Informing Evidence Based Decisions: Usage Statistics for Online Journal Databases
Keywords: evidence based decision making, health care, information science, library science, knowledge transfer, research evidence, online journals, journal databases, usage statistics
AbstractAbstract Objective – The primary objective was to examine online journal database usage statistics for a provincial ministry of health in the context of evidence based decision-making. In addition, the study highlights implementation of the Journal Access Centre (JAC) that is housed and powered by the Ontario Ministry of Health and Long-Term Care (MOHLTC) to inform health systems policy-making. Methods – This was a prospective case study using descriptive analysis of the JAC usage statistics of journal articles from January 2009 to September 2013. Results – JAC enables ministry employees to access approximately 12,000 journals with full-text articles. JAC usage statistics for the 2011-2012 calendar years demonstrate a steady level of activity in terms of searches, with monthly averages of 5,129. In 2009-2013, a total of 4,759 journal titles were accessed including 1,675 journals with full-text. Usage statistics demonstrate that the actual consumption was over 12,790 full-text downloaded articles or approximately 2,700 articles annually. Conclusion – JAC’s steady level of activities, revealed by the study, reflects continuous demand for JAC services and products. It testifies that access to online journal databases has become part of routine government knowledge management processes. MOHLTC’s broad area of responsibilities with dynamically changing priorities translates into the diverse information needs of its employees and a large set of required journals. Usage statistics indicate that MOHLTC information needs cannot be mapped to a reasonably compact set of “core” journals with a subsequent subscription to those.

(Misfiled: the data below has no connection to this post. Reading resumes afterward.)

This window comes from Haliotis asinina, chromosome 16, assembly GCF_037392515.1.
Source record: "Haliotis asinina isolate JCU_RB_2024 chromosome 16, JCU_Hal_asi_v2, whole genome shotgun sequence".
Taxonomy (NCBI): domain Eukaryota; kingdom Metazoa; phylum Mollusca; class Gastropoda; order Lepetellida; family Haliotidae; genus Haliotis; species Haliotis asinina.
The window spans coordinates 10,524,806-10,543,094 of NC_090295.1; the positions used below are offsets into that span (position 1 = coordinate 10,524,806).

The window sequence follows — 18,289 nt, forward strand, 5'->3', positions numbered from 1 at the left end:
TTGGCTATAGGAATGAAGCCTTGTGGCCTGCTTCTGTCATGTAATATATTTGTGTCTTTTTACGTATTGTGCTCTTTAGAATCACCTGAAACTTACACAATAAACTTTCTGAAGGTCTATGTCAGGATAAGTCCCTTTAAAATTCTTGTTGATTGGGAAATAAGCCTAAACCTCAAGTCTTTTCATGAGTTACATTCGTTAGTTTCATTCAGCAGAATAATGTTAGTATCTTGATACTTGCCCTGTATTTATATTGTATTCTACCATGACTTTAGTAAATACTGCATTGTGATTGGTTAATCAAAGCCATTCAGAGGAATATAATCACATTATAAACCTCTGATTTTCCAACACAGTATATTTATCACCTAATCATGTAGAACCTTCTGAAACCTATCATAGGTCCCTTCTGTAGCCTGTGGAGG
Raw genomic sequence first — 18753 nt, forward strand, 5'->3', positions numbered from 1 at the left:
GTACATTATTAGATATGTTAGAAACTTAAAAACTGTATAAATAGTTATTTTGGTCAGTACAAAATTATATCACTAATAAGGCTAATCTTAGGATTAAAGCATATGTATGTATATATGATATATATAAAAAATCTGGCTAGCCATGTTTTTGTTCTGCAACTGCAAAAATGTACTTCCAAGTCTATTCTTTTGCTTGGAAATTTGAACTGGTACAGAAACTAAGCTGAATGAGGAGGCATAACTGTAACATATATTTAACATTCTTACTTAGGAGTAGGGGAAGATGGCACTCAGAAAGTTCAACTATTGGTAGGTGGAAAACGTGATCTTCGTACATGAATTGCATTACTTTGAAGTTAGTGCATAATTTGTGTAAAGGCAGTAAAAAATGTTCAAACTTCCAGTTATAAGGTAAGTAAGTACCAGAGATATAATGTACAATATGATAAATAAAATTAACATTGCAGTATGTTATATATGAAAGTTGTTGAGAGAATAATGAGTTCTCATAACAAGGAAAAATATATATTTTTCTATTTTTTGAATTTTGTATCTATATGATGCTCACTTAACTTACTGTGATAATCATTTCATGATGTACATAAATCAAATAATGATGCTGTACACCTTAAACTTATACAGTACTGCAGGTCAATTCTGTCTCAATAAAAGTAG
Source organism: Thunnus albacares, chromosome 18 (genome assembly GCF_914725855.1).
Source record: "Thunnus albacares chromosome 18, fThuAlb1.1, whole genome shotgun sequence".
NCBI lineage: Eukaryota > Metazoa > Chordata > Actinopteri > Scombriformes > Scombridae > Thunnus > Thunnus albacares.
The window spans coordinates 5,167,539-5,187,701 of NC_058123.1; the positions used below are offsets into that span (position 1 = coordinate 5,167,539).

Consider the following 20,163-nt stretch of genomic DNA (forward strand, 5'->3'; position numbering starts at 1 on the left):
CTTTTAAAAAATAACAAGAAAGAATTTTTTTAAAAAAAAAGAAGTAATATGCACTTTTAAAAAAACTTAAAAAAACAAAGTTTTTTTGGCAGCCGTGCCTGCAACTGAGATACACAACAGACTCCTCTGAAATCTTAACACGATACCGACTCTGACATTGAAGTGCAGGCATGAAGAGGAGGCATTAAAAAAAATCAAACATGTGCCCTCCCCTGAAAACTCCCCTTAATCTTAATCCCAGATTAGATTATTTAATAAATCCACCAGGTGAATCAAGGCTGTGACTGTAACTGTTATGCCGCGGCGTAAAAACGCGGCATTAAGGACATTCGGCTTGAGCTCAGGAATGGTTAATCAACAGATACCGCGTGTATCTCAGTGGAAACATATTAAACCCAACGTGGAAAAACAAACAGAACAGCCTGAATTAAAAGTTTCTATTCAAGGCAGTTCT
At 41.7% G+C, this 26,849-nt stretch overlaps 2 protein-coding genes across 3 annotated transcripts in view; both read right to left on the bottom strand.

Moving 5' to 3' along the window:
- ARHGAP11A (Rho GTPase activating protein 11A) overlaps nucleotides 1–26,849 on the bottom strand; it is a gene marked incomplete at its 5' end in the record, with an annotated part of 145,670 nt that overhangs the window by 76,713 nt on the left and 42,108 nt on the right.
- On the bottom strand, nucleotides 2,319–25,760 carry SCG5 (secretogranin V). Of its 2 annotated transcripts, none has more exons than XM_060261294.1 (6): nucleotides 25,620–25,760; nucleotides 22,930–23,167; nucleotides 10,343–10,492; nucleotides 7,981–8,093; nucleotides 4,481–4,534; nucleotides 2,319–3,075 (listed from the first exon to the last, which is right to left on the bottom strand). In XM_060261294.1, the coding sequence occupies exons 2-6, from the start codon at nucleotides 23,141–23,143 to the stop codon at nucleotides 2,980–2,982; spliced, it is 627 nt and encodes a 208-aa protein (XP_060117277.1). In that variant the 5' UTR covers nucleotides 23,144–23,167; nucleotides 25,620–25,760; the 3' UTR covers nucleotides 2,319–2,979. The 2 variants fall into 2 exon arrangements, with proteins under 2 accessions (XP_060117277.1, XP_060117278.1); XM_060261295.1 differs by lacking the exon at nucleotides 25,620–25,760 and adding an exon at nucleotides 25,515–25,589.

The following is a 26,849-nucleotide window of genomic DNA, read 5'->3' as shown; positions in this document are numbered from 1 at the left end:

How to Cite
Botchkarev, A. (2017). Informing Evidence Based Decisions: Usage Statistics for Online Journal Databases. Evidence Based Library and Information Practice, 12(2), 114-132. https://doi.org/https://doi.org/10.18438/B8GH21
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